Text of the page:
Inequality and trade unions as prey and predator

by Martin Schröder

Imagine a population of wolves and sheep. Wolves eat sheep. The wolve population grows, as long as there are sheep. But once the wolves have eaten all the sheep, the wolves starve and die. When the wolves are gone, the sheep population can recover. This is a basic prey and predator model. Essentially, it shows how trade union power is linked to inequality, trade unions are the wolves and inequality is the sheep.

Using data from 12 countries over 100 years, I can show with my co-author Louis Chauvel that trade unions recruit more members after inequality has been high. Strong trade unions then fight inequality. But in doing so, they destroy what helped them to recruit members in the first place. Once they have managed to lower inequality, no one has an incentive to join a trade union anymore. Trade unions then lose members, so that inequality can eventually increase again. If this happens, eventually people have an interest to join trade unions again, and they do. So again you have trade unions fighting inequality, but by doing so sowing the seeds of their own demise. We thus found the following dynamic:

Inequality and trade unions

We found this dynamica characterizes the development of inequality and trade union membership in Australia (from 1950- 2010), Canada (1941-2010), Denmark (1870-2010), France (1905-2009), Germany (1891-1998), Italy (1974-2009), Japan (1947-2010), the Netherlands (1914-1999), Norway (1900-2008), Sweden (1903-2010), the UK (1918-2009) and the US (1917-2011). By showing this empirically, we reconceptualise the relationship between inequality and union density as a prey and predator model, where predators eat prey – unions destroy inequality, but thereby also destroy their own basis for survival. By empirically showing that trade union density and social inequality influence each other in this way over long periods, this article contributes shows how social problems get met by social reactions, but these reactions overshoot and they often come to late.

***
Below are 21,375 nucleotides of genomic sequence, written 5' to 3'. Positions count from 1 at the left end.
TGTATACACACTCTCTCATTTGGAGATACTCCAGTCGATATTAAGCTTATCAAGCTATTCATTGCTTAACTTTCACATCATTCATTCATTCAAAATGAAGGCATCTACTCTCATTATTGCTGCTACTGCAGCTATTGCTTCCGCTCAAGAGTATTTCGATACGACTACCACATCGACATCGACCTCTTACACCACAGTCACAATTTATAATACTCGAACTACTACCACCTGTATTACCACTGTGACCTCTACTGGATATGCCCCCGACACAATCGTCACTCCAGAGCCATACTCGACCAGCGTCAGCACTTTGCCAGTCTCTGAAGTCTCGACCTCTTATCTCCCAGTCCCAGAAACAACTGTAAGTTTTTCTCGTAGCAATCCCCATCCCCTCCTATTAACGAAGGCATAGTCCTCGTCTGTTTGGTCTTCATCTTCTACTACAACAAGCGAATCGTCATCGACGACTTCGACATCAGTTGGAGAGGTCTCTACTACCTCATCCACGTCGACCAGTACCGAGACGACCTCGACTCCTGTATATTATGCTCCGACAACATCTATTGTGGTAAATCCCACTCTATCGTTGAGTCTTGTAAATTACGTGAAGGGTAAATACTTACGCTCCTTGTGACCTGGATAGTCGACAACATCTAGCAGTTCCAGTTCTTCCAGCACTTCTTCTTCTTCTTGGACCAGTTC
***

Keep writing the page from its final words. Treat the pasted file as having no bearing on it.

For the entire article, check out this address:

http://dx.doi.org/10.1111/kykl.12128

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